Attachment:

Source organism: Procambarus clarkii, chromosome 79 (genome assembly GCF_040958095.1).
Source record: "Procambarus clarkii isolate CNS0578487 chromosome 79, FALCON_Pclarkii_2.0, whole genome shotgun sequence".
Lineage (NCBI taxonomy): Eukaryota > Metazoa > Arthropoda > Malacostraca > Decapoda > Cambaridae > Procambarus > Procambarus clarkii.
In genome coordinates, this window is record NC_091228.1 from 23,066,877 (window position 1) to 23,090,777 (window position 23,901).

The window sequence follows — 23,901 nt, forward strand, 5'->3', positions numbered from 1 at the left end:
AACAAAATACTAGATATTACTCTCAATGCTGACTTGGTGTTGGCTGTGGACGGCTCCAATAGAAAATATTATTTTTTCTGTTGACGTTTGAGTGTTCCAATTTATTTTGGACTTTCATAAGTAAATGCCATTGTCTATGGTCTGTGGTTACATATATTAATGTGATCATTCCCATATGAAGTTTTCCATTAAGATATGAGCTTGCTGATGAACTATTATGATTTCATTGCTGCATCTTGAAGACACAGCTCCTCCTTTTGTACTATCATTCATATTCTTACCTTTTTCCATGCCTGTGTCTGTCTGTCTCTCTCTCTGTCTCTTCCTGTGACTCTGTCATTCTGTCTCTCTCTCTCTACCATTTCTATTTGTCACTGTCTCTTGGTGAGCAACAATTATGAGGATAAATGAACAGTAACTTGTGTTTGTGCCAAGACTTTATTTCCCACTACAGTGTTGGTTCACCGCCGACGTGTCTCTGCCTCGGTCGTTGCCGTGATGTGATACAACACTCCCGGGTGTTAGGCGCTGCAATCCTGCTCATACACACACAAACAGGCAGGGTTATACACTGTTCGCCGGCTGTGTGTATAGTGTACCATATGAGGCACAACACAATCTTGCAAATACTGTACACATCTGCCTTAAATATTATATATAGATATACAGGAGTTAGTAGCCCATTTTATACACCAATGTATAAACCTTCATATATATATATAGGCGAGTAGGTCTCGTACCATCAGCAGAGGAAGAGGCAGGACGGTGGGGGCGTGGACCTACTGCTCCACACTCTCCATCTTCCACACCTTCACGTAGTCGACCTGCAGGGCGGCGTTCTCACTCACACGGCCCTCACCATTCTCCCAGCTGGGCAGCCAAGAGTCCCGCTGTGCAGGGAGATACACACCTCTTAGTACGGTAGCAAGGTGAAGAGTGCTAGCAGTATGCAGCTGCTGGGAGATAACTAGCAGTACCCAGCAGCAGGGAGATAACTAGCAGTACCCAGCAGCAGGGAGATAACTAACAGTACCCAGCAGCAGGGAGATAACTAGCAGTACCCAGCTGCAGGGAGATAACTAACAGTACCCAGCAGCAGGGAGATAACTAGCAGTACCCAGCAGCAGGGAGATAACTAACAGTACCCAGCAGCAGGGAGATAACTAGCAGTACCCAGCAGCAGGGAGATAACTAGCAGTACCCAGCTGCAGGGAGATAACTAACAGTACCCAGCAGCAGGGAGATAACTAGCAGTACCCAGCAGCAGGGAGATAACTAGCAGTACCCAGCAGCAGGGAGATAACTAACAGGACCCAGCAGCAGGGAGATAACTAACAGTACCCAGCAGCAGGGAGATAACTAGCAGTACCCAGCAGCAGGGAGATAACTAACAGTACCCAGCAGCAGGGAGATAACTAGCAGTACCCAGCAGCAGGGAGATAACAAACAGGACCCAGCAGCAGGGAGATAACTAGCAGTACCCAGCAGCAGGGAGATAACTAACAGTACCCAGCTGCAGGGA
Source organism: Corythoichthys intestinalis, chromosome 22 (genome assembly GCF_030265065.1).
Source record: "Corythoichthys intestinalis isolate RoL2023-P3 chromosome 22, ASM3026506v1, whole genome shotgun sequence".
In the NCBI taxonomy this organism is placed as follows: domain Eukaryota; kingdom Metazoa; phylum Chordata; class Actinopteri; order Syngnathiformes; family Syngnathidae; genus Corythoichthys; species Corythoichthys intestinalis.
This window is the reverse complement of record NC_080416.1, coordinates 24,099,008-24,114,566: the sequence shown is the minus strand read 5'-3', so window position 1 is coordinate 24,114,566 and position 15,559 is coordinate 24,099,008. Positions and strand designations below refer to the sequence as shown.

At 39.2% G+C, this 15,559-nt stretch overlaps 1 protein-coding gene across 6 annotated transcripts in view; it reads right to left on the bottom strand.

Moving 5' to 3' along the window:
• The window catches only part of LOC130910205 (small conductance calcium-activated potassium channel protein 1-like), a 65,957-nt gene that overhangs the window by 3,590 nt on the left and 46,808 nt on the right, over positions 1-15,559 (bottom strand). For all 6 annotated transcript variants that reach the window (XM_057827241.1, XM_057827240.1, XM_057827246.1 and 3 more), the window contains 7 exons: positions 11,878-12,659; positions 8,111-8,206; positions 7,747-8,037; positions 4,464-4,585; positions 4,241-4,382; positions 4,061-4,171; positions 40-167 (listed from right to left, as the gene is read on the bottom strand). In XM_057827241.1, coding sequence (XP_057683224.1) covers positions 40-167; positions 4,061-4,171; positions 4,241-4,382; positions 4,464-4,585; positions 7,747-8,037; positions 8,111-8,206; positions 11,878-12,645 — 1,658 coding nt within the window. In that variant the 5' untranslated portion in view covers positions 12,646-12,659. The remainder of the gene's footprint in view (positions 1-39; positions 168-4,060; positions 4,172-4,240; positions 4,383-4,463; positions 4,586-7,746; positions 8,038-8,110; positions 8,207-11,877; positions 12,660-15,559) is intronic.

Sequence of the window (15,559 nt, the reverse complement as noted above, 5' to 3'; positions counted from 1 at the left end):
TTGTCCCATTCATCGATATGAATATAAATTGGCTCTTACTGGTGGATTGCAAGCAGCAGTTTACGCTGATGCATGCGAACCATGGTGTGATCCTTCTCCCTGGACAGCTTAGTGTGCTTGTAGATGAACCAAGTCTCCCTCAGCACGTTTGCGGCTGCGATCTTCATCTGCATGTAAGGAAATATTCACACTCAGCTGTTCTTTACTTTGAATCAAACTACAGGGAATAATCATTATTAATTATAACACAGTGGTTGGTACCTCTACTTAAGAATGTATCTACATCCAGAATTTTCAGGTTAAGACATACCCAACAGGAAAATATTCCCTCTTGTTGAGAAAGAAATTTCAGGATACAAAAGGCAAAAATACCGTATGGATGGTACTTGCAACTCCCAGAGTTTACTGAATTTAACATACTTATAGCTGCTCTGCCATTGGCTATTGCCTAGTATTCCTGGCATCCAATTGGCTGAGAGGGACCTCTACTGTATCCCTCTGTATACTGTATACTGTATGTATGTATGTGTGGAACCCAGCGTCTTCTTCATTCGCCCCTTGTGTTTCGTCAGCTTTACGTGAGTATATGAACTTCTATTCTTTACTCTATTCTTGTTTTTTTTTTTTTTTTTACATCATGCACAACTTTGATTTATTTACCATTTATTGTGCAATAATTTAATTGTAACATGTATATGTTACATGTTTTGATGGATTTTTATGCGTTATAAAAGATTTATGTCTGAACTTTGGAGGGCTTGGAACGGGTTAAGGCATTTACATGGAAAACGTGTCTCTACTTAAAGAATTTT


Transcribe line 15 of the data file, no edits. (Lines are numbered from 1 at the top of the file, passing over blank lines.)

TTGTCCCATTCATCGATATGAATATAAATTGGCTCTTACTGGTGGATTGCAAGCAGCAGTTTACGCTGATGCATGCGAACCATGGTGTGATCCTTCTCCCTGGACAGCTTAGTGTGCTTGTAGATGAACCAAGTCTCCCTCAGCACGTTTGCGGCTGCGATCTTCATCTGCATGTAAGGAAATATTCACACTCAGCTGTTCTTTACTTTGAATCAAACTACAGGGAATAATCATTATTAATTATAACACAGTGGTTGGTACCTCTACTTAAGAATGTATCTACATCCAGAATTTTCAGGTTAAGACATACCCAACAGGAAAATATTCCCTCTTGTTGAGAAAGAAATTTCAGGATACAAAAGGCAAAAATACCGTATGGATGGTACTTGCAACTCCCAGAGTTTACTGAATTTAACATACTTATAGCTGCTCTGCCATTGGCTATTGCCTAGTATTCCTGGCATCCAATTGGCTGAGAGGGACCTCTACTGTATCCCTCTGTATACTGTATACTGTATGTATGTATGTGTGGAACCCAGCGTCTTCTTCATTCGCCCCTTGTGTTTCGTCAGCTTTACGTGAGTATATGAACTTCTATTCTTTACTCTATTCTTGTTTTTTTTTTTTTTTTTACATCATGCACAACTTTGATTTATTTACCATTTATTGTGCAATAATTTAATTGTAACATGTATATGTTACATGTTTTGATGGATTTTTATGCGTTATAAAAGATTTATGTCTGAACTTTGGAGGGCTTGGAACGGGTTAAGGCATTTACATGGAAAACGTGTCTCTACTTAAAGAATTTT